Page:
The Basics of Qualified Reservist Distributions from Self-Directed IRAs

Estimated reading time: 3 minutes(Last Updated On: November 30, 2018)

Under tax current law, withdrawing funds from your IRA before you reach age 59½ will result in the imposition of a 10% penalty on the amount of the withdrawal, in addition to any tax liability you may be responsible for. This penalty applies unless the withdrawal meets one of the exceptions that are specified by law. Many individuals are at least somewhat familiar with a few of these exemptions, the most well-known of which are likely to be permissible early withdrawals for qualified educational expenses and the exception for certain withdrawals for first-time home buyers to purchase a primary residence. But there are also some other exceptions that are not quite as well known.

For example, the Pension Protection Act of 2006 created a new exception (which was later extended by the Heroes Earnings Assistance and Relief Tax Act of 2008) to waive the 10% early withdrawal penalty on any “qualified reservist distribution.”

Definition of Qualified Reservist Distribution

A “qualified reservist distribution” is defined to include a distribution that’s taken from an IRA by an individual who was ordered or called to active military for a period of at least 180 days (or for an unspecified or indefinite term), where such distribution was taken during the period that begins on the date the individual received that call to active duty, and which ends upon the end of the active duty period.

Timing is Important. Note that the terms of the exception are very specific with regards to when the penalty free withdrawals may be made. They reservist may not take a qualified distribution in anticipation of active service, or any later than 180 days after being called to service – doing so will subject that distribution to the 10% penalty.

Repayment Option. The account holder who takes a qualified reservist distribution may re-contribute the amounts they took from their account. These re-contributions must occur during the two year period that begins on the day immediately after the end of that individual’s active duty period. Significantly, these re-contributions do not affect the contributions that the individual would otherwise be able to make during that tax year.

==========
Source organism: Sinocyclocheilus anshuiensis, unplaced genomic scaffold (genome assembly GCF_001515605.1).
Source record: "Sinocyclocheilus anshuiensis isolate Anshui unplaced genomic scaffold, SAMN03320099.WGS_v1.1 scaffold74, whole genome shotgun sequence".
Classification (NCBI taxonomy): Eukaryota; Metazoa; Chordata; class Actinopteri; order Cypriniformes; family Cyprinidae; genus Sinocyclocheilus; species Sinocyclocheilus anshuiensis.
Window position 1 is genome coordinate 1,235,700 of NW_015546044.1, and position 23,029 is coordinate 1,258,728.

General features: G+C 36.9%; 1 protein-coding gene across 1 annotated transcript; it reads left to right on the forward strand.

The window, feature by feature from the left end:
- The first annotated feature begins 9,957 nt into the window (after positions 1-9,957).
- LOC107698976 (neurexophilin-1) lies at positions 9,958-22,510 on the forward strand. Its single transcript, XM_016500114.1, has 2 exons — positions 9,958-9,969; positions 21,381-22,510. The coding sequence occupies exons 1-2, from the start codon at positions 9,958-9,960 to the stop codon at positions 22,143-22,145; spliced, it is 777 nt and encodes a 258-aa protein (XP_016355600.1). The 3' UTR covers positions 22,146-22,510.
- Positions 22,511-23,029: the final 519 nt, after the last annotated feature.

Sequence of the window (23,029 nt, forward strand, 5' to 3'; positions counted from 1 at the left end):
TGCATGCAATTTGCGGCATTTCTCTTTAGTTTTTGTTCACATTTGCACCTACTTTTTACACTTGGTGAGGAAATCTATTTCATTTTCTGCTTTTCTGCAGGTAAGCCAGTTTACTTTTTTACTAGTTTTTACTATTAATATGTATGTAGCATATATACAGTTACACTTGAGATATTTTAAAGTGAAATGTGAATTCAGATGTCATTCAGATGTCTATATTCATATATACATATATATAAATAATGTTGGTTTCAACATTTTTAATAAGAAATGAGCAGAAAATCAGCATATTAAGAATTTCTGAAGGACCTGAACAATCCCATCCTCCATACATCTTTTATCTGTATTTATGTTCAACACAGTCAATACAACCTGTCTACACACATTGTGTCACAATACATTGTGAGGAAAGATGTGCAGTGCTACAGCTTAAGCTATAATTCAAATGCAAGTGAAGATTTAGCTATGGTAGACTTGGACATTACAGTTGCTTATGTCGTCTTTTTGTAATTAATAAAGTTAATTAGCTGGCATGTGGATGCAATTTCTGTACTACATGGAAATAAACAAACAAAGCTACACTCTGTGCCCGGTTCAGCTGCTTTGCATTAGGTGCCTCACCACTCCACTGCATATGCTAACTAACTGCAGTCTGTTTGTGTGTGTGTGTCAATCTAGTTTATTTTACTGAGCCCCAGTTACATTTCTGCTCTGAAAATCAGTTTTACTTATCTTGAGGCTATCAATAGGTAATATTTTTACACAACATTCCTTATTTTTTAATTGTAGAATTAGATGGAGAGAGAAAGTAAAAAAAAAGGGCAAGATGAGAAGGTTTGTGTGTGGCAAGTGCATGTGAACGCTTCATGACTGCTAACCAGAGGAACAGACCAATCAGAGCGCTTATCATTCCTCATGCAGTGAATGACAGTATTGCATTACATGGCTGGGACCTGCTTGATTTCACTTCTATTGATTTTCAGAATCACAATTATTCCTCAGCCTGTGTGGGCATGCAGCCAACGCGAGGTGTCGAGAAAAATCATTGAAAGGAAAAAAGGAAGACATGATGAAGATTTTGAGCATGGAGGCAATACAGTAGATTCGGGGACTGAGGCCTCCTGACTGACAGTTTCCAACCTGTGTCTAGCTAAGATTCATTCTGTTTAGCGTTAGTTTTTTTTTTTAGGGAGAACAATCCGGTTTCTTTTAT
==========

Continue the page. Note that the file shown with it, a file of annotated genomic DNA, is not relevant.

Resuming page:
Long Term Impacts of Early Distributions. It’s important to remember that even though a penalty-free early distribution may be available to you, that doesn’t necessarily mean it’s something you should use. By withdrawing funds from your IRA early, you’re missing out on the most valuable element of the IRA structure – tax advantaged growth. Even if you are able to repay a qualified reservist distribution back into your account within the two-year grace period, you’re still missing out on growth opportunities before the repayment.

It’s therefore advisable that the qualified reservist distribution only be used when necessary, and where there are no suitable alternatives. However, in that context the availability of these penalty free withdrawals can be of great value to military families who are in need of some financial flexibility.

Quest Trust Company helps change people’s lives and financial future through self-directed IRA investment education. Quest Trust Company helps people invest in what they know best and build their financial future on their own terms.

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